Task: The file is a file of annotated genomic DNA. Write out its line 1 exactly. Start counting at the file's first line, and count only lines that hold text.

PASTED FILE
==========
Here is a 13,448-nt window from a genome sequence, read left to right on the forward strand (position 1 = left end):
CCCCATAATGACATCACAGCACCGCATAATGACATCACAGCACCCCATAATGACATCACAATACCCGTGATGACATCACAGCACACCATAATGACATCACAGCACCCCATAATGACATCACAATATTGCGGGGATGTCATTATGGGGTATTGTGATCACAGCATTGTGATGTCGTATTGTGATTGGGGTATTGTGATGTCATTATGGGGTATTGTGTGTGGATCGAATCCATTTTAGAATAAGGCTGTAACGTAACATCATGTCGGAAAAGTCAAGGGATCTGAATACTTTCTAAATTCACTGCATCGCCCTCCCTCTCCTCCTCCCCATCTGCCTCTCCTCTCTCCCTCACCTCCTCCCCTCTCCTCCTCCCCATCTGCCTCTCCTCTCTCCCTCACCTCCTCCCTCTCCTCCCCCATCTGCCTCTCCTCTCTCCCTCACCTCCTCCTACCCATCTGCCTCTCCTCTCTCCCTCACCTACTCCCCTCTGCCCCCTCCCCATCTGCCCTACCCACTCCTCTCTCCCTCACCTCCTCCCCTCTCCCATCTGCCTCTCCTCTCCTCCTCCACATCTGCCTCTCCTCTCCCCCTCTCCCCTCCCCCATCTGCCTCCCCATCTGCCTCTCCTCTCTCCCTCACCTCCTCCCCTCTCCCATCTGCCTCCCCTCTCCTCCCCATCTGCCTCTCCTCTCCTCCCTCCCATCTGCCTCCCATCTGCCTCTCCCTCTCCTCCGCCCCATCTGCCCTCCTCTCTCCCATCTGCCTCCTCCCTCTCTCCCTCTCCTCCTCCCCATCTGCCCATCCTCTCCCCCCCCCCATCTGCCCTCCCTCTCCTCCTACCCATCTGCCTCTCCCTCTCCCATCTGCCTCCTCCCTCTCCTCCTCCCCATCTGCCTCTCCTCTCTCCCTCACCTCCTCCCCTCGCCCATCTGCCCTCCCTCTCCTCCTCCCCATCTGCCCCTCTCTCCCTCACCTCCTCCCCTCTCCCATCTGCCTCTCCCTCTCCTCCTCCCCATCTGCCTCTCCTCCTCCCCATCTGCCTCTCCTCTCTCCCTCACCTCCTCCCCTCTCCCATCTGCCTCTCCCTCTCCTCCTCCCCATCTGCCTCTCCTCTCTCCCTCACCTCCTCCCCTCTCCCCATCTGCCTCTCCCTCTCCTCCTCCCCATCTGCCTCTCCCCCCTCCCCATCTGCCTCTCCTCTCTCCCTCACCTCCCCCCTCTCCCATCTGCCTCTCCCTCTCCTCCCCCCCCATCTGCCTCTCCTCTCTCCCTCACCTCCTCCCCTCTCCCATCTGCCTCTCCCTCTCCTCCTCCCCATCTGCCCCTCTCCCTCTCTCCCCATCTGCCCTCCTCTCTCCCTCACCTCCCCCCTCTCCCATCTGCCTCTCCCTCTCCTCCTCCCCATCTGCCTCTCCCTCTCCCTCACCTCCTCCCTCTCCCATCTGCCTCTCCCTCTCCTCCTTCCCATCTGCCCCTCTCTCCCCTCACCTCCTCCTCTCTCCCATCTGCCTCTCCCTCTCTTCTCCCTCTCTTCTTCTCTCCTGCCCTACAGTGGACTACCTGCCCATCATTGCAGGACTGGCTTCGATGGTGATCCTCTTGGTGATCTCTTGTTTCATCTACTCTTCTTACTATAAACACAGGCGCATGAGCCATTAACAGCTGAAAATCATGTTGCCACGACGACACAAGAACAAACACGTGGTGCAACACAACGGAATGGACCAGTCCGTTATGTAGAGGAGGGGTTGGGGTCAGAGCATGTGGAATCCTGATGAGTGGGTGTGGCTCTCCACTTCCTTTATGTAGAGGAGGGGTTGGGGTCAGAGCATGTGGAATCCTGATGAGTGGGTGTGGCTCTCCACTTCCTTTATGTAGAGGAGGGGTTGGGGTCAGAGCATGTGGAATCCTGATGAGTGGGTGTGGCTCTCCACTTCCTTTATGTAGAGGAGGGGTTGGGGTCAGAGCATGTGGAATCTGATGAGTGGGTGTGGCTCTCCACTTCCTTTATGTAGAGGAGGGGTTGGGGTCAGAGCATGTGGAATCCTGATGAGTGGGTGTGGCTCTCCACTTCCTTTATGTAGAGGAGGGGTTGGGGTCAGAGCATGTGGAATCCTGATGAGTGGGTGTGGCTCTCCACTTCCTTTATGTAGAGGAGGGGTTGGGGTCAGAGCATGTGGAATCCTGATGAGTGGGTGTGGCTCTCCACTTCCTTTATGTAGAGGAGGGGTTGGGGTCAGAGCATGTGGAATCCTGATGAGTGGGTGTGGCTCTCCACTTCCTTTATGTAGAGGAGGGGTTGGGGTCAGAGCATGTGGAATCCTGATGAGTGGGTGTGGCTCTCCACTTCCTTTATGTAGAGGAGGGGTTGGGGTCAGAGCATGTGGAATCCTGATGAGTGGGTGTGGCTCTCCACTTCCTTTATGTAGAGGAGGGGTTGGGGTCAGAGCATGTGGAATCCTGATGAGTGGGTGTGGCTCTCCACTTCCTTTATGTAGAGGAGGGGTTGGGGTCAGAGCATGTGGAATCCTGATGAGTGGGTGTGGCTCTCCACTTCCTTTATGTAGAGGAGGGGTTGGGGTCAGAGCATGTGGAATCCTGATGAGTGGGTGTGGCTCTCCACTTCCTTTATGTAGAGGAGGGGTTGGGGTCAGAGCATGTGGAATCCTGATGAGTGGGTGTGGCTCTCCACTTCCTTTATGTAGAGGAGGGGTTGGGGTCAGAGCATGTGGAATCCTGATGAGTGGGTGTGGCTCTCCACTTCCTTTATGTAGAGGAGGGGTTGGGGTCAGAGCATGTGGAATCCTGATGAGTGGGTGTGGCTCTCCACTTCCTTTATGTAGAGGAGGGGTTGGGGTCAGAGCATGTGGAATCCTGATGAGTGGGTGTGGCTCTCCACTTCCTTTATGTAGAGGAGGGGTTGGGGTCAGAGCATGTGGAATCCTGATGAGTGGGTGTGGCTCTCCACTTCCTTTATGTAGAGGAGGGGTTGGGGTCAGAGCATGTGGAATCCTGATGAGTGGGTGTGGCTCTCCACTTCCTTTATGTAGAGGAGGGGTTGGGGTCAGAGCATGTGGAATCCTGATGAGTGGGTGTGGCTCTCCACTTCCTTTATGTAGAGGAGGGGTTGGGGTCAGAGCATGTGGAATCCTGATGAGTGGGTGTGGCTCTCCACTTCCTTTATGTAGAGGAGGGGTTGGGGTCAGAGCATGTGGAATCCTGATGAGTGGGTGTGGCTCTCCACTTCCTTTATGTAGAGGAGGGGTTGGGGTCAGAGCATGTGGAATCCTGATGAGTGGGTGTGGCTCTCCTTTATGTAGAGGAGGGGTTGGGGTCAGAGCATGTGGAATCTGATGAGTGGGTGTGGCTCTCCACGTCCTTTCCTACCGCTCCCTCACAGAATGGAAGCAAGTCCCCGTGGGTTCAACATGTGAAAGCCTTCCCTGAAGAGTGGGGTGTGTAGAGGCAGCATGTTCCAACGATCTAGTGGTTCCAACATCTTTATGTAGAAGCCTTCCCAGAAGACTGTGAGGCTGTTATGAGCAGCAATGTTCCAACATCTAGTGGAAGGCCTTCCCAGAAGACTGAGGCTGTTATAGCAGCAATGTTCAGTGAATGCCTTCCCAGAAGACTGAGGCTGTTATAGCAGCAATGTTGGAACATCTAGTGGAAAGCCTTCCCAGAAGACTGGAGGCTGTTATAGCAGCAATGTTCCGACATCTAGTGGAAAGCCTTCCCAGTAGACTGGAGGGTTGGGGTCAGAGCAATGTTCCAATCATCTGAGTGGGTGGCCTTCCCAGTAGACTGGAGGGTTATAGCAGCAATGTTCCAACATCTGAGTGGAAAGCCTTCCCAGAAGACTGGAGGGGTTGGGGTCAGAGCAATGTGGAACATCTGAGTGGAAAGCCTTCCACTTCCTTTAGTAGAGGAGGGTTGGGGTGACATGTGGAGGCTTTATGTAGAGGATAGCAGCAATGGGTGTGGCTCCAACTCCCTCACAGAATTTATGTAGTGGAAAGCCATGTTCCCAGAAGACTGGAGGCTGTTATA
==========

Here is a 13,448-nt window from a genome sequence, read left to right on the forward strand (position 1 = left end):